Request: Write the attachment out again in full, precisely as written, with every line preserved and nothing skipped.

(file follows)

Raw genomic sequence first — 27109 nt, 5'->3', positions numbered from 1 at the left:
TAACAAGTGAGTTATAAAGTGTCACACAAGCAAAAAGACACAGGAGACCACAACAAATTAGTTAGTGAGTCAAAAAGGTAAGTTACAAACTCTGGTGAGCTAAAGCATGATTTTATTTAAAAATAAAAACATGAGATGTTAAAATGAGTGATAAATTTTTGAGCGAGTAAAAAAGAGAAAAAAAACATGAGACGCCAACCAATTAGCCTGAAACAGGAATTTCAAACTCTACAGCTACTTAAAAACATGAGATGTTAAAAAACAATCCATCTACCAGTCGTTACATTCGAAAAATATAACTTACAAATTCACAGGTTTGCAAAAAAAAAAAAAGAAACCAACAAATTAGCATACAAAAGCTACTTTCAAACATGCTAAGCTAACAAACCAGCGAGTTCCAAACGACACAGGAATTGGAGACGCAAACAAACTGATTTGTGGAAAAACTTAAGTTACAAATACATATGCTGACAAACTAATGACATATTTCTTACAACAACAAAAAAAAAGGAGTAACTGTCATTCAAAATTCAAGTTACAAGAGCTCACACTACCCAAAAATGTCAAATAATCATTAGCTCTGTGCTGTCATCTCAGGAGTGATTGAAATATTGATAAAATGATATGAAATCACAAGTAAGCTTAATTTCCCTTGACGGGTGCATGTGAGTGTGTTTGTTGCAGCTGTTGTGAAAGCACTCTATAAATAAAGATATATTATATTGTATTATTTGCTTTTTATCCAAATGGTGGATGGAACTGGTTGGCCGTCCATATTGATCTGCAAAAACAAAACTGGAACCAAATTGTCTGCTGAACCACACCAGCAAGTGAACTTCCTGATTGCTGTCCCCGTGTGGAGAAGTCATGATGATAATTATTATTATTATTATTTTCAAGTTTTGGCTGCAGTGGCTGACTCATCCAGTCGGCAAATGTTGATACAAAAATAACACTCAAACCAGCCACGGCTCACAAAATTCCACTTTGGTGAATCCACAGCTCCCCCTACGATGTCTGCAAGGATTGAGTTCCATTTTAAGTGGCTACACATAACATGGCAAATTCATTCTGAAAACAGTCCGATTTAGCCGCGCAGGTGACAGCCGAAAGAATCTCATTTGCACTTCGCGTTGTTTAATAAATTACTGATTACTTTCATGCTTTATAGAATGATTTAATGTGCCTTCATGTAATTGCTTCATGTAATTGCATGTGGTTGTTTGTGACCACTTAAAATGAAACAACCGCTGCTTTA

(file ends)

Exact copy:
Raw genomic sequence first — 27109 nt, 5'->3', positions numbered from 1 at the left:
TAACAAGTGAGTTATAAAGTGTCACACAAGCAAAAAGACACAGGAGACCACAACAAATTAGTTAGTGAGTCAAAAAGGTAAGTTACAAACTCTGGTGAGCTAAAGCATGATTTTATTTAAAAATAAAAACATGAGATGTTAAAATGAGTGATAAATTTTTGAGCGAGTAAAAAAGAGAAAAAAAACATGAGACGCCAACCAATTAGCCTGAAACAGGAATTTCAAACTCTACAGCTACTTAAAAACATGAGATGTTAAAAAACAATCCATCTACCAGTCGTTACATTCGAAAAATATAACTTACAAATTCACAGGTTTGCAAAAAAAAAAAAAGAAACCAACAAATTAGCATACAAAAGCTACTTTCAAACATGCTAAGCTAACAAACCAGCGAGTTCCAAACGACACAGGAATTGGAGACGCAAACAAACTGATTTGTGGAAAAACTTAAGTTACAAATACATATGCTGACAAACTAATGACATATTTCTTACAACAACAAAAAAAAAGGAGTAACTGTCATTCAAAATTCAAGTTACAAGAGCTCACACTACCCAAAAATGTCAAATAATCATTAGCTCTGTGCTGTCATCTCAGGAGTGATTGAAATATTGATAAAATGATATGAAATCACAAGTAAGCTTAATTTCCCTTGACGGGTGCATGTGAGTGTGTTTGTTGCAGCTGTTGTGAAAGCACTCTATAAATAAAGATATATTATATTGTATTATTTGCTTTTTATCCAAATGGTGGATGGAACTGGTTGGCCGTCCATATTGATCTGCAAAAACAAAACTGGAACCAAATTGTCTGCTGAACCACACCAGCAAGTGAACTTCCTGATTGCTGTCCCCGTGTGGAGAAGTCATGATGATAATTATTATTATTATTATTTTCAAGTTTTGGCTGCAGTGGCTGACTCATCCAGTCGGCAAATGTTGATACAAAAATAACACTCAAACCAGCCACGGCTCACAAAATTCCACTTTGGTGAATCCACAGCTCCCCCTACGATGTCTGCAAGGATTGAGTTCCATTTTAAGTGGCTACACATAACATGGCAAATTCATTCTGAAAACAGTCCGATTTAGCCGCGCAGGTGACAGCCGAAAGAATCTCATTTGCACTTCGCGTTGTTTAATAAATTACTGATTACTTTCATGCTTTATAGAATGATTTAATGTGCCTTCATGTAATTGCTTCATGTAATTGCATGTGGTTGTTTGTGACCACTTAAAATGAAACAACCGCTGCTTTA